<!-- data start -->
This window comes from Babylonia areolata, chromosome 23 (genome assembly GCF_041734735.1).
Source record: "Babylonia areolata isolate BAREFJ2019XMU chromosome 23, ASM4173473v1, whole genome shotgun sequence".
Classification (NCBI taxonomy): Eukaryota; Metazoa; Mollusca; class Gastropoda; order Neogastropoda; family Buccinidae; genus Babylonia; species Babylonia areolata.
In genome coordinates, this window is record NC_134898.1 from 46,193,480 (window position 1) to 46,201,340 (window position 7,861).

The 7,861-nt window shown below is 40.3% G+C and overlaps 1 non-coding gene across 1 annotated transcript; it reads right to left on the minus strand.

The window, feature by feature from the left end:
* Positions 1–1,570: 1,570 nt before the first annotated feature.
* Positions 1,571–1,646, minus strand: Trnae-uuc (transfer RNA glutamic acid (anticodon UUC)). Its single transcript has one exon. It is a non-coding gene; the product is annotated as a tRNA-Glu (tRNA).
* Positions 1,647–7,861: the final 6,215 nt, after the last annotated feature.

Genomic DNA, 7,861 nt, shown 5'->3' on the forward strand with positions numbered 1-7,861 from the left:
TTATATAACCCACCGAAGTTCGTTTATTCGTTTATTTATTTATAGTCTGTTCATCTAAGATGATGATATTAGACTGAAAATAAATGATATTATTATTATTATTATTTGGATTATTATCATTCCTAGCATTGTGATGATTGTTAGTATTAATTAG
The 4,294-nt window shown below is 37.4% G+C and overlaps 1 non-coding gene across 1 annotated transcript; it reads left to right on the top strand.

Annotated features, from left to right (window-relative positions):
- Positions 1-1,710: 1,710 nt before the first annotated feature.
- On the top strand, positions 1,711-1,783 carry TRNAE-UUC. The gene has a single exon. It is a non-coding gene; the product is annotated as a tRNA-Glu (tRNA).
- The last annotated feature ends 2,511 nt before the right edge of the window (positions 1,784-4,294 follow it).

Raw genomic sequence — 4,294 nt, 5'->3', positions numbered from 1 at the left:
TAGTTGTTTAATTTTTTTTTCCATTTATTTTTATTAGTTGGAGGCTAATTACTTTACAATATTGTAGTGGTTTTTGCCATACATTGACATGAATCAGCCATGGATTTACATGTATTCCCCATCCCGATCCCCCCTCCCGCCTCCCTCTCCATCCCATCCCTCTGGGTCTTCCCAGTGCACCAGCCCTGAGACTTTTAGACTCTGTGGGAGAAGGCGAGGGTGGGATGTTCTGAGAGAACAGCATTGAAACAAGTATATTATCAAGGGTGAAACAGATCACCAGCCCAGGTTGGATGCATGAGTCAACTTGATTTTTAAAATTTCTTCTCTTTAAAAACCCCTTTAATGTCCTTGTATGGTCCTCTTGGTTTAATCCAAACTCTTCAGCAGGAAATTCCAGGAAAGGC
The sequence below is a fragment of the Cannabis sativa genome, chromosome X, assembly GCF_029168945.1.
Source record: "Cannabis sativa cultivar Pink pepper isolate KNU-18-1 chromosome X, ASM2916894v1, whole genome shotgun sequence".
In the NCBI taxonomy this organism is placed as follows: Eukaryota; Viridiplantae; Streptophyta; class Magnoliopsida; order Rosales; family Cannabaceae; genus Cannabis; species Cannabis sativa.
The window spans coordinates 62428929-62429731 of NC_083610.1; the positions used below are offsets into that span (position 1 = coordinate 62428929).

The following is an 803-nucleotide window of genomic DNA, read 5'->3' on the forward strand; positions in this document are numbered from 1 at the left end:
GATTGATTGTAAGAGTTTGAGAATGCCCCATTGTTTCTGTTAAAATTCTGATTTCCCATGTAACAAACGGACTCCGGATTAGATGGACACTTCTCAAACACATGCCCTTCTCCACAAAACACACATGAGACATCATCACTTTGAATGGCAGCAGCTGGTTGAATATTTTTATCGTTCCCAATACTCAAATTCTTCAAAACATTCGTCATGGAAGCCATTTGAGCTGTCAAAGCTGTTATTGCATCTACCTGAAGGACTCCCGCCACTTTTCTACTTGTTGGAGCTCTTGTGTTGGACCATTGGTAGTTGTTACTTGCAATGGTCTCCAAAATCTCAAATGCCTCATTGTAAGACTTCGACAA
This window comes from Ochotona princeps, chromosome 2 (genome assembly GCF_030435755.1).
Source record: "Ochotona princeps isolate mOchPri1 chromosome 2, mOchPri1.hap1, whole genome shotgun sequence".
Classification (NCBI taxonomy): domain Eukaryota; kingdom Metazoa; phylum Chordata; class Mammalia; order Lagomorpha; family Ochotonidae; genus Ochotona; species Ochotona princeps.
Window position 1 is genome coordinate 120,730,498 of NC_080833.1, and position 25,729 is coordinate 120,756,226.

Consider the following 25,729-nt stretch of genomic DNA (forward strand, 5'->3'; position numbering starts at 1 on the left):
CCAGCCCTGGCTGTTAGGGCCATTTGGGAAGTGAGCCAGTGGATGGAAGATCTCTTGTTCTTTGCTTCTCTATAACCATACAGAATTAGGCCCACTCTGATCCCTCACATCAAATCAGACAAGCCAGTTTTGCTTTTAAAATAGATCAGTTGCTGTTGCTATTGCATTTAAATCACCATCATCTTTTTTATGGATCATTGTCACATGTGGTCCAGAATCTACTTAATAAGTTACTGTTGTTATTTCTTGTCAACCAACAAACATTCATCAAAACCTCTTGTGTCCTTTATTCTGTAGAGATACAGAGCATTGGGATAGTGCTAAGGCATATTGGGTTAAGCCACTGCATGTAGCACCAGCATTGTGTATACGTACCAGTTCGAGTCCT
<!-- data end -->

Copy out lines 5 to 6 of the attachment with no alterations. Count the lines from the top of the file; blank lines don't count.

The 7,861-nt window shown below is 40.3% G+C and overlaps 1 non-coding gene across 1 annotated transcript; it reads right to left on the minus strand.

The window, feature by feature from the left end: